OpenSim users can buy legal mesh bodies for their avatars — and the news has helped keep noted designer Linda Kellie from leaving.
“Â and I sat down the other day and made a pro and con list,” she wrote in a post yesterday. “And in the end one of the things we would miss by not being in Second Life was our mesh avatars.Â What can I say… we’re vain and like to be pretty.”
“Jessica and I each got one and had them delivered to our Metropolis avatars and played with them yesterday and today and it helped us to decide that OpenSim is the place we want to be,” Kellie wrote. “This mesh body does everything that the ones in Second Life do. It has some of the same perks and some of the same problems. But it is just as good as the Second Life ones and in some cases even better.”
Kellie said that she plans to make clothing to go with this avatar that she will give away free to OpenSim users, and has received the go-ahead from the creator who makes the mesh body.
“As far as I know, we are currently the only legal fitted mesh body system outside Second Life,” Sapphira creator and Imagine Skins and Fashion store owner Morrigan Bellic told Hypergrid Business.
The version sold on the Kitely Market is the same one she sells in Second Life and on InWorldz, she said. There are three foot heights, 15 poses for the hands, and a full HUD system. The fitted mesh body is sold with the modify permission, and can be delivered directly to any avatar to any hypergrid-enabled grid and many closed grids — the Kitely Market currently delivers to more than 160 grids.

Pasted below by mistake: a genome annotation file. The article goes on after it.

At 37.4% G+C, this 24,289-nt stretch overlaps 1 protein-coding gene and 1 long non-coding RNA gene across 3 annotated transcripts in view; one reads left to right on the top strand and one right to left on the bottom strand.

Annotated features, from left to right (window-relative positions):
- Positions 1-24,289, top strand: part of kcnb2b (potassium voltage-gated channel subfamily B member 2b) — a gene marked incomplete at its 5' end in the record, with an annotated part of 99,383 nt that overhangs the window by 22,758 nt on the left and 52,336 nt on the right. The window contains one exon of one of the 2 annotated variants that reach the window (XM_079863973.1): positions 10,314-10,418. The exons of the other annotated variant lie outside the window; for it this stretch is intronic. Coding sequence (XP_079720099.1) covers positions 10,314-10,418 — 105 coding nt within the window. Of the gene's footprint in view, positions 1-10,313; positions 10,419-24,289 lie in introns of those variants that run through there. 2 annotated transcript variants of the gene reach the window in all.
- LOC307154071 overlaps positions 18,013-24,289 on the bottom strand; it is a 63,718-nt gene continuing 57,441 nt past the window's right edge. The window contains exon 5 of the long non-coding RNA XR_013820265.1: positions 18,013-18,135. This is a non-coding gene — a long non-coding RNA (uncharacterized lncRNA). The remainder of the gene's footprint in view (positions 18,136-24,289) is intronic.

Bellic is currently working on a male body, she said.
Although the Sapphira avatar is currently the only human mesh body on the Kitely Market, there are some non-human shapes.
There is currently no way to filter the Kitely Market listings for just mesh-based avatars, Kitely CEO Ilan Tochner told Hypergrid Business.
“If we see enough such mesh-based avatars offered we may consider adding an attribute to the Avatar Appearance category,” he said.
According to Tochner, mesh avatars can look better and be better optimized for viewer performance than the standard system avatars.
“However, they create limitations on which clothing can be used and that can limit their appeal until a sufficient variety of compatible clothes are made available,” he said. “We’d love to see more merchants offer high quality mesh avatars with a collection of starter cloths to overcome this initial limitation.”